Reporter Wyatt Andrews highlighted how state-subsidized coverage saved one man's life, trumpeting that as “the state's achievement. Out of 400,000 uninsured residents last year, around 170,000 now have insurance.” But, he continued, “the gap that remains is huge. It includes some 130,000 young adults, most of them middle income men who have to pay their own premiums. They either don't want insurance or can't afford it.” For expert advocacy, Andrews turned to the head of a liberal group, Health Care for All: “Health care advocate John McDonough praises the state for a good start but says that gap in affordability has to be filled.”
The Media Research Center's Brent Baker reported last Monday that NBC was going to broadcast a live installment of Keith Olbermann's "Countdown" before Sunday's preseason football game between the Pittsburgh Steelers and the Philadelphia Eagles.
Marvelously, a number of NBC affiliates around the country decided against airing Olbermann at all, or to preempt the broadcast until after the game.
Yes, Virginia, there is a Santa Claus!
As reported at the blog of liberal talk radio host Taylor Marsh (emphasis added throughout):
Editor & Publisher reported Friday that 25 out of 200 newspapers that regularly publish the "Opus" comic strip will not run back-to-back Sunday episodes that include Muslim references and a sex joke (h/t Dan Gainor, emphasis added throughout):
Berkeley Breathed's Aug. 26 and Sept. 2 strips -- which comprise sort of a two-part series -- show the Lola Granola character wanting to become an Islamic radicalist (and wear traditional Muslim clothing) because it's a "hot new fad on the planet." Content also includes what Shearer described as "a sex joke a little stronger than we normally see."
Think this would have been a problem if Lola was doing something that involved Judaism or Christianity? No, I don't either.
In fact, as you'll see from Sunday's strip which I include near the end of the post, the paranoia exhibited by papers afraid to publish this is almost offensive given the accepted level of atheism, agnosticism, and anti-theism -- aka secular progressiveness -- prominently and almost proudly displayed by most media outlets today. But I digress:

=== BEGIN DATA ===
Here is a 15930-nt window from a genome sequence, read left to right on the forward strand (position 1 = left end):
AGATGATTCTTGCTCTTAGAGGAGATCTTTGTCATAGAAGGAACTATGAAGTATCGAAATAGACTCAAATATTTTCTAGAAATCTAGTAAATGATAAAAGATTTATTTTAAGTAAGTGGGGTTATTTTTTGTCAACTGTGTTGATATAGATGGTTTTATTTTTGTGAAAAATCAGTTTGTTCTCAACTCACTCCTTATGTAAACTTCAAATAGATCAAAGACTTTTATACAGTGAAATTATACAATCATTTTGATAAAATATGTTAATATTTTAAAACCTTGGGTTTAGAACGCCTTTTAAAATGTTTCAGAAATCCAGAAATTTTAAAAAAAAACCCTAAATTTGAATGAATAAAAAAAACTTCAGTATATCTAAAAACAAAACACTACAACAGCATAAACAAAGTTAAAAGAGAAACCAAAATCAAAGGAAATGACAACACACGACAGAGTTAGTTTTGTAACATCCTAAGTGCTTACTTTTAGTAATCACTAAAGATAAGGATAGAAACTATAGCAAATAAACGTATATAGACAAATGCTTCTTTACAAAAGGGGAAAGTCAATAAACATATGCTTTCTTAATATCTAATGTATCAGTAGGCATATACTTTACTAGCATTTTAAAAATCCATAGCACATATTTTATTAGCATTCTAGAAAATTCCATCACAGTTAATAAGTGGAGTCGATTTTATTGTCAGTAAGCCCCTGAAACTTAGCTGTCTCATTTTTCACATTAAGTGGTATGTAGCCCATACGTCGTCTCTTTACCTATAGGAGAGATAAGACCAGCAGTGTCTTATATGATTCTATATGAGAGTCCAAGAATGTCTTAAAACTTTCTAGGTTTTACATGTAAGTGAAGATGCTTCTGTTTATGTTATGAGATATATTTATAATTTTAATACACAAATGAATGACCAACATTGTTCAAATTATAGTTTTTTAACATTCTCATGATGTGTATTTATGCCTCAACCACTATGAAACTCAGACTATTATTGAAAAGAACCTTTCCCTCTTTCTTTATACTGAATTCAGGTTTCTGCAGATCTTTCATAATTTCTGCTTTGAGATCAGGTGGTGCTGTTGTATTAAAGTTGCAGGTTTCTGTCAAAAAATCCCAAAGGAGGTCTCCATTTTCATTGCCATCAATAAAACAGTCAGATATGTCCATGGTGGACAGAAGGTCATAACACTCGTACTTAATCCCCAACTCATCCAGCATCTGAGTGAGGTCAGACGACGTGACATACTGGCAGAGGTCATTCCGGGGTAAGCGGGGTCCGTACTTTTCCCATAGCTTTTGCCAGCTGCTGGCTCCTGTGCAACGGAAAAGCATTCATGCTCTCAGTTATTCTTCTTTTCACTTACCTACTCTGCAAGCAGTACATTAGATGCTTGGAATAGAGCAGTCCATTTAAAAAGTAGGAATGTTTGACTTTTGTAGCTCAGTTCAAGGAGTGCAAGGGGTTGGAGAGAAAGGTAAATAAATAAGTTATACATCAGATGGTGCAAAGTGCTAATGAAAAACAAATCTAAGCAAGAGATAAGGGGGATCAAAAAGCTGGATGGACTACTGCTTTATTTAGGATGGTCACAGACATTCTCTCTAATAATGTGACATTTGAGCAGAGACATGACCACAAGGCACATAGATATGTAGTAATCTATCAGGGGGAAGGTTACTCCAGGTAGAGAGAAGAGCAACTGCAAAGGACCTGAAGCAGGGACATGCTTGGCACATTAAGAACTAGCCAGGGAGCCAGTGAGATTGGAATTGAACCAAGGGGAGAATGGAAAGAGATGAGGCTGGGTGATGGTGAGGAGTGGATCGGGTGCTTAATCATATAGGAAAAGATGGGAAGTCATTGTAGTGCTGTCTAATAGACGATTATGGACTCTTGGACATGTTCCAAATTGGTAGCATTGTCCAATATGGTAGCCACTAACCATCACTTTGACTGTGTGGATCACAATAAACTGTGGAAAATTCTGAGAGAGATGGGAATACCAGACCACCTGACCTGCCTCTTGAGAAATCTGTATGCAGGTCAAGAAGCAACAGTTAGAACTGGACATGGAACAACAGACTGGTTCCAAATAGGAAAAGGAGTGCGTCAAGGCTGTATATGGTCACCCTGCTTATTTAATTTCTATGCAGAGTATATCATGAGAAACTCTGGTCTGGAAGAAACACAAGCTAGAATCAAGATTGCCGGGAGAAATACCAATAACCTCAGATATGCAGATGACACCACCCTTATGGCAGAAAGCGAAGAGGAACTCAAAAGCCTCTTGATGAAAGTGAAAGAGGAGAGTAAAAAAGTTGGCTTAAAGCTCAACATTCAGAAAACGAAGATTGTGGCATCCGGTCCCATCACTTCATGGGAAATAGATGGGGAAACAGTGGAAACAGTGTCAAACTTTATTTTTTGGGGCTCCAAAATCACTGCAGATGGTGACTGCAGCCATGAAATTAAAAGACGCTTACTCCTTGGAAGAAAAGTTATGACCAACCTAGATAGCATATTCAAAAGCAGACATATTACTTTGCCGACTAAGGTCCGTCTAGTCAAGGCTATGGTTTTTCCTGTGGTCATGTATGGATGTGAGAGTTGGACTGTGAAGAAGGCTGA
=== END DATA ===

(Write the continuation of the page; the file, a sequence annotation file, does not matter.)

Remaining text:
When it comes to major human causes for global warming, one need look no further than mine fires in India and China reports Lyric Wallwork Winik in the August 26 Parade magazine.:
Coal-mine fires in China and India could be huge culprits in global warming. In China alone, up to 200 million tons of coal go up in flames each year—which may be equivalent to America’s total carbon-dioxide emissions from gasoline. India’s mine fires waste up to 10 million tons of coal annually. The pollution has made land in both countries uninhabitable. And the problem is expected to worsen.
Now experts are asking if controlling mine fires in Asia might be a key to reducing global warming. Economist Diana Furchtgott-Roth, for one, argues that it would likely be more efficient than offsets like planting trees or cleaning the ocean.
Has Bill Moyers become PBS's Jack Cafferty, Bill Maher, Rosie O'Donnell, and Keith Olbermann all rolled into one crusading, Bush-hating, anti-war propagandist funded by American tax dollars?
After all, on Friday, he followed up last week's disgraceful rant about Karl Rove with an eight-minute segment on how "The Bush White House has launched a massive new P.R. campaign with the message: the surge in Iraq is working. Let's stay the course!"